President Donald Trump has barred all refugees from entering the United States for four months. See how many resettled here last year and how they differ from other immigrants. USA TODAY NETWORK
Iowa basketball star Peter Jok and his immediate family are unaffected by President Donald Trump’s recent executive order on immigration to temporarily ban citizens of seven countries and all refugees from entering the United States.
Still, the Hawkeye senior and Big Ten Conference’s leading scorer took to Instagram on Sunday night to post some thoughts on the issue:
“Although I am a naturalized citizen of the United States and not affected by Trump’s Executive Order on Immigration, a lot of my friends and family are. Like the Lost Boys and thousands of Sudanese who came to this country as refugees. America has been home to me because I grew up here. It’s unfortunate the order has/will affect so many families and Sudanese athletes playing in the college and in the NBA. I hope the order is reversed soon, because America that I know is a land of opportunities and inclusion. I am praying for all those affected by it.”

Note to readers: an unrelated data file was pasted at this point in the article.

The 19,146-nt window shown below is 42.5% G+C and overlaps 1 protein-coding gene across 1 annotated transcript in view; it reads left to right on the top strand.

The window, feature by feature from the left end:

Jok was 3 years old when he and his mother, grandmother and three siblings fled as refugees to the U.S. after his father, Sudanese general Dut, was killed in battle.
Jok was born in Juba, the capital of South Sudan. He has a U.S. passport and would be free to travel. So would his mother, Amelia Bol Ring, who has returned to their home region and currently is a member of the National Legislative Assembly in the Republic of South Sudan.
Sudan is one of the seven countries affected by Trump's order; South Sudan is not.
Jok is currently sidelined by a back injury and has not been made available by the UI for interviews since Wednesday.